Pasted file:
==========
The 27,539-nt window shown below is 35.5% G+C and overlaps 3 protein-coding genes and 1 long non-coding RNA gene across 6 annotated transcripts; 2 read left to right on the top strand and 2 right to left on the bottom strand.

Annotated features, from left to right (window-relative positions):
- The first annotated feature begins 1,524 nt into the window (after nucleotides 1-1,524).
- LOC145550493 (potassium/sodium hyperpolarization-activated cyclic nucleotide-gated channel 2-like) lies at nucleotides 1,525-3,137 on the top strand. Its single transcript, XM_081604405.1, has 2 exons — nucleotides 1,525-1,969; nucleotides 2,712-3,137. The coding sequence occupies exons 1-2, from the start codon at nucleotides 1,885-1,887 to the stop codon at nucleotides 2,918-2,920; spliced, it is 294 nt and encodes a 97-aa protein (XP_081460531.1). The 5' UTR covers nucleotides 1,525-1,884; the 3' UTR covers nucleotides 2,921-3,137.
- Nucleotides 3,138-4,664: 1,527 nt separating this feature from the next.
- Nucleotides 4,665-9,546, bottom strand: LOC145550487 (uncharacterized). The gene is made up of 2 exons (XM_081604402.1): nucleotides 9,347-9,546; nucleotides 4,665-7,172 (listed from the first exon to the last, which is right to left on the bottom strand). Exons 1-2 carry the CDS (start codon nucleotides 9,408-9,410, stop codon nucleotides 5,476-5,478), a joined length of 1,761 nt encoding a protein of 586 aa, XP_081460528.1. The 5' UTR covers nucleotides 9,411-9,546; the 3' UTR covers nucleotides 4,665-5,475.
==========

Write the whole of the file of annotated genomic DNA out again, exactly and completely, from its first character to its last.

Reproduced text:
The 27,539-nt window shown below is 35.5% G+C and overlaps 3 protein-coding genes and 1 long non-coding RNA gene across 6 annotated transcripts; 2 read left to right on the top strand and 2 right to left on the bottom strand.

Annotated features, from left to right (window-relative positions):
- The first annotated feature begins 1,524 nt into the window (after nucleotides 1-1,524).
- LOC145550493 (potassium/sodium hyperpolarization-activated cyclic nucleotide-gated channel 2-like) lies at nucleotides 1,525-3,137 on the top strand. Its single transcript, XM_081604405.1, has 2 exons — nucleotides 1,525-1,969; nucleotides 2,712-3,137. The coding sequence occupies exons 1-2, from the start codon at nucleotides 1,885-1,887 to the stop codon at nucleotides 2,918-2,920; spliced, it is 294 nt and encodes a 97-aa protein (XP_081460531.1). The 5' UTR covers nucleotides 1,525-1,884; the 3' UTR covers nucleotides 2,921-3,137.
- Nucleotides 3,138-4,664: 1,527 nt separating this feature from the next.
- Nucleotides 4,665-9,546, bottom strand: LOC145550487 (uncharacterized). The gene is made up of 2 exons (XM_081604402.1): nucleotides 9,347-9,546; nucleotides 4,665-7,172 (listed from the first exon to the last, which is right to left on the bottom strand). Exons 1-2 carry the CDS (start codon nucleotides 9,408-9,410, stop codon nucleotides 5,476-5,478), a joined length of 1,761 nt encoding a protein of 586 aa, XP_081460528.1. The 5' UTR covers nucleotides 9,411-9,546; the 3' UTR covers nucleotides 4,665-5,475.